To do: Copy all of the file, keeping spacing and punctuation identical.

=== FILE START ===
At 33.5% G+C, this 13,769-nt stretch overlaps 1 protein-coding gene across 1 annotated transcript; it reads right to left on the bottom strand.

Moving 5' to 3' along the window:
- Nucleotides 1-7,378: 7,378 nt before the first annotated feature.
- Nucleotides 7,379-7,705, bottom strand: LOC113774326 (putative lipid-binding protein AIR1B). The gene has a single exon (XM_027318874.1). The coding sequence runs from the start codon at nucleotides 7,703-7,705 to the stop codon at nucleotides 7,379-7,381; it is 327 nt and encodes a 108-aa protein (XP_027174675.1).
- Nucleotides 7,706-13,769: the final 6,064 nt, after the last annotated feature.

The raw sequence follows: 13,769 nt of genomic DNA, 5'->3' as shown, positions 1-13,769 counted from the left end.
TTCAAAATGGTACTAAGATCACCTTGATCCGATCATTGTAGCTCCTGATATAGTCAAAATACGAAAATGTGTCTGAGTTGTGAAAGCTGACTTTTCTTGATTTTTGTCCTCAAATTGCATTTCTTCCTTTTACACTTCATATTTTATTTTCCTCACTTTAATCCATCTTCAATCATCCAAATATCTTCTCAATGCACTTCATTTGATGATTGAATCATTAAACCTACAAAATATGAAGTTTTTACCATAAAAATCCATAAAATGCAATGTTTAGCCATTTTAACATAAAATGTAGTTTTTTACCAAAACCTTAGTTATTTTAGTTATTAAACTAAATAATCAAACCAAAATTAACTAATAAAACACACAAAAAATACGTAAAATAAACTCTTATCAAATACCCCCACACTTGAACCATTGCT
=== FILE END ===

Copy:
At 33.5% G+C, this 13,769-nt stretch overlaps 1 protein-coding gene across 1 annotated transcript; it reads right to left on the bottom strand.

Moving 5' to 3' along the window:
- Nucleotides 1-7,378: 7,378 nt before the first annotated feature.
- Nucleotides 7,379-7,705, bottom strand: LOC113774326 (putative lipid-binding protein AIR1B). The gene has a single exon (XM_027318874.1). The coding sequence runs from the start codon at nucleotides 7,703-7,705 to the stop codon at nucleotides 7,379-7,381; it is 327 nt and encodes a 108-aa protein (XP_027174675.1).
- Nucleotides 7,706-13,769: the final 6,064 nt, after the last annotated feature.

The raw sequence follows: 13,769 nt of genomic DNA, 5'->3' as shown, positions 1-13,769 counted from the left end.
TTCAAAATGGTACTAAGATCACCTTGATCCGATCATTGTAGCTCCTGATATAGTCAAAATACGAAAATGTGTCTGAGTTGTGAAAGCTGACTTTTCTTGATTTTTGTCCTCAAATTGCATTTCTTCCTTTTACACTTCATATTTTATTTTCCTCACTTTAATCCATCTTCAATCATCCAAATATCTTCTCAATGCACTTCATTTGATGATTGAATCATTAAACCTACAAAATATGAAGTTTTTACCATAAAAATCCATAAAATGCAATGTTTAGCCATTTTAACATAAAATGTAGTTTTTTACCAAAACCTTAGTTATTTTAGTTATTAAACTAAATAATCAAACCAAAATTAACTAATAAAACACACAAAAAATACGTAAAATAAACTCTTATCAAATACCCCCACACTTGAACCATTGCT